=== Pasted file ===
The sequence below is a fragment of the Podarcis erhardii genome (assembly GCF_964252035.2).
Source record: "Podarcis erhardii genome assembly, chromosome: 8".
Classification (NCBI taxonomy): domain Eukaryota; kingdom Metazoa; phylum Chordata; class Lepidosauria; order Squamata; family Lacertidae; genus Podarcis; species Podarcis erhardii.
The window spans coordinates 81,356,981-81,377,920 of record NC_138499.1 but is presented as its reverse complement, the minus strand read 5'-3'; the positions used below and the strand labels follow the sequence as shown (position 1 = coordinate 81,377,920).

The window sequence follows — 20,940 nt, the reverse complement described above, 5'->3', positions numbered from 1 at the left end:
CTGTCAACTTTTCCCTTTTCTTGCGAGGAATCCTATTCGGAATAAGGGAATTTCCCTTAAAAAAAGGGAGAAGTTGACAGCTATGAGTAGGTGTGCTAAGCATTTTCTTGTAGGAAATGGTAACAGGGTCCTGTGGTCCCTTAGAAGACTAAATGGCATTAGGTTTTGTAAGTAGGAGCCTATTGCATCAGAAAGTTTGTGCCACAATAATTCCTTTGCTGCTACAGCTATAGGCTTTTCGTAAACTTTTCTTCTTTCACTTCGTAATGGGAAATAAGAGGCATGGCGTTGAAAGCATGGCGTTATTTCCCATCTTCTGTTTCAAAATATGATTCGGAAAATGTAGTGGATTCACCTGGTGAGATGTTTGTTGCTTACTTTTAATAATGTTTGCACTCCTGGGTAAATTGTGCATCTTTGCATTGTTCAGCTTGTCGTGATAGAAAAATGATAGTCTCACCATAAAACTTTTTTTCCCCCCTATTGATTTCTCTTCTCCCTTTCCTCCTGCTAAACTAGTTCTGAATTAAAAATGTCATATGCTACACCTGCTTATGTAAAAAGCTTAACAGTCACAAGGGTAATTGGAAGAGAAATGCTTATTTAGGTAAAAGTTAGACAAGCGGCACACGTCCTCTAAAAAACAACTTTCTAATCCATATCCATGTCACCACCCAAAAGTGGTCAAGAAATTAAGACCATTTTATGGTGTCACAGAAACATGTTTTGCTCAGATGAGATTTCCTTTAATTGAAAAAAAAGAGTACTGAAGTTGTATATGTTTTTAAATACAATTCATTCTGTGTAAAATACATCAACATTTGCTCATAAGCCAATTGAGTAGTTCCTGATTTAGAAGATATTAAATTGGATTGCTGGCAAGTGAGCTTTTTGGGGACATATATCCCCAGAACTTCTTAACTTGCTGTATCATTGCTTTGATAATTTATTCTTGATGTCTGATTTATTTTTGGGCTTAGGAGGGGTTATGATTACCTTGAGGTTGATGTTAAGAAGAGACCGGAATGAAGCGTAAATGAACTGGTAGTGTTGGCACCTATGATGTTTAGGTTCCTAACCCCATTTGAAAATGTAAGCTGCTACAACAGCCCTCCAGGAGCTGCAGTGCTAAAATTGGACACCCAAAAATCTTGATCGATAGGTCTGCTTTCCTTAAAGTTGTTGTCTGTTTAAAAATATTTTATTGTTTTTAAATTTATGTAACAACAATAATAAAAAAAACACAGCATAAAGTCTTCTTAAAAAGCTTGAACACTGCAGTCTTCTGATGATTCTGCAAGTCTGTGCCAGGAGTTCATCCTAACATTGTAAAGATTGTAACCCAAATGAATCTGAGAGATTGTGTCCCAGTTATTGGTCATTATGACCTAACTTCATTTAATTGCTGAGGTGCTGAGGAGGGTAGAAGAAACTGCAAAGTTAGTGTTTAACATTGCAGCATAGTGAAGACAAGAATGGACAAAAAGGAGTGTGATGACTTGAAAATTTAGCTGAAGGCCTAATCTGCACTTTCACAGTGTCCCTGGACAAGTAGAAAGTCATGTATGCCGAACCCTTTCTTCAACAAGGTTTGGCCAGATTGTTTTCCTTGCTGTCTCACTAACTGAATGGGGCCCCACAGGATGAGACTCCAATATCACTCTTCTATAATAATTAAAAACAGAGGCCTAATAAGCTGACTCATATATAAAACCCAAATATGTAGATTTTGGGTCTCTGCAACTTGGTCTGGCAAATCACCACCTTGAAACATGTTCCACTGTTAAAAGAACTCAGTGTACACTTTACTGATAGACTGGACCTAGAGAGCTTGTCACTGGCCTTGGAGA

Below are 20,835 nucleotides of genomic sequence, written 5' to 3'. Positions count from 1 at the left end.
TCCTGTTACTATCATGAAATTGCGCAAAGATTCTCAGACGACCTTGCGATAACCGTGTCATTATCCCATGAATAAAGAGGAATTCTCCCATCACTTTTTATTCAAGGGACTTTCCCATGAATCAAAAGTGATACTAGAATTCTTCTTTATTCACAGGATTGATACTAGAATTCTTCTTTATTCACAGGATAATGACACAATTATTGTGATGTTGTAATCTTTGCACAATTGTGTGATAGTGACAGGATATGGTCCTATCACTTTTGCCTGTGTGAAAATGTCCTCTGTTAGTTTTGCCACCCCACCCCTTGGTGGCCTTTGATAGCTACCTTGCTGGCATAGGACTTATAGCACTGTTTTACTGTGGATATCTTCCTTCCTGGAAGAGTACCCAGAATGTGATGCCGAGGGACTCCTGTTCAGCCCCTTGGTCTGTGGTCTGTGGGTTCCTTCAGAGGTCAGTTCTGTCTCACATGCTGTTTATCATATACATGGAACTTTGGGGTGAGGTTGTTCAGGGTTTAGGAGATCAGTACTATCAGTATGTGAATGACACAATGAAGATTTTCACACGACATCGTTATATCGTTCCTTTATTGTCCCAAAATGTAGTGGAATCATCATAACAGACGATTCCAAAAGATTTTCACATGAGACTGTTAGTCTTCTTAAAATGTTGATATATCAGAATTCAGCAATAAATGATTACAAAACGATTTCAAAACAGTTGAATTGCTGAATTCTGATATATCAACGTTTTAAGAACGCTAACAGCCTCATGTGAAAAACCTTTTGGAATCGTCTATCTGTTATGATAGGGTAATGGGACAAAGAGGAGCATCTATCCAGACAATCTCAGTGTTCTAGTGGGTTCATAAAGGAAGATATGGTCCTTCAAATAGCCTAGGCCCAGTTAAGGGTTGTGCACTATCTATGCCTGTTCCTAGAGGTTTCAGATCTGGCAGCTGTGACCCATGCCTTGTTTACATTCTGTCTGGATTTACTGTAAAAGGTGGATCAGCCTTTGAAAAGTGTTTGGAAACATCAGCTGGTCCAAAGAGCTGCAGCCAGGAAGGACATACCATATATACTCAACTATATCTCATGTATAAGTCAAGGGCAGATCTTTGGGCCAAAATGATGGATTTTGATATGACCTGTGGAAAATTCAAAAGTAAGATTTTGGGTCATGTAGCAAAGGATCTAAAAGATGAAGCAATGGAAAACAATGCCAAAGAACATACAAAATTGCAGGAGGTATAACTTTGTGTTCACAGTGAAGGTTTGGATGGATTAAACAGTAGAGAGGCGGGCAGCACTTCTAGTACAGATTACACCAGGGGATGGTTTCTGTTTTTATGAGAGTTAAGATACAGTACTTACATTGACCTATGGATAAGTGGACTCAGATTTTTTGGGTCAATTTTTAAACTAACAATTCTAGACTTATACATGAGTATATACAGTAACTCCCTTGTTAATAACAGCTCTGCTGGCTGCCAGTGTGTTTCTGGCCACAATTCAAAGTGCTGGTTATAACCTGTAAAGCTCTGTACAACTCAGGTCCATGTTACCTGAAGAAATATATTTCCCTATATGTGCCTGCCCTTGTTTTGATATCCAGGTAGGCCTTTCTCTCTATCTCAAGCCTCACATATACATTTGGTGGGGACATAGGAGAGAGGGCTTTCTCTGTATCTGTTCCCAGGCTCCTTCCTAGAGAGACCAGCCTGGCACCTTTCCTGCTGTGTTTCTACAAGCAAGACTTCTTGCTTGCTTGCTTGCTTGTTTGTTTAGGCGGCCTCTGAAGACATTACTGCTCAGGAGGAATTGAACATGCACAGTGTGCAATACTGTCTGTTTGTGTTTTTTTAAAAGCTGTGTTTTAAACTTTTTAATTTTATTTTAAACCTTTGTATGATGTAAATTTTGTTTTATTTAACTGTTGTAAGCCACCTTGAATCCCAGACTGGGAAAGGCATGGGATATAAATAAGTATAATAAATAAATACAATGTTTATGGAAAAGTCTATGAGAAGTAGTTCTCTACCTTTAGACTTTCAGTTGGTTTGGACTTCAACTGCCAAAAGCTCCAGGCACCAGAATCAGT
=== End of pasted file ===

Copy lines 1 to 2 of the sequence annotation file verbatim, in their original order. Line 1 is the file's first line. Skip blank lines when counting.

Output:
The sequence below is a fragment of the Podarcis erhardii genome (assembly GCF_964252035.2).
Source record: "Podarcis erhardii genome assembly, chromosome: 8".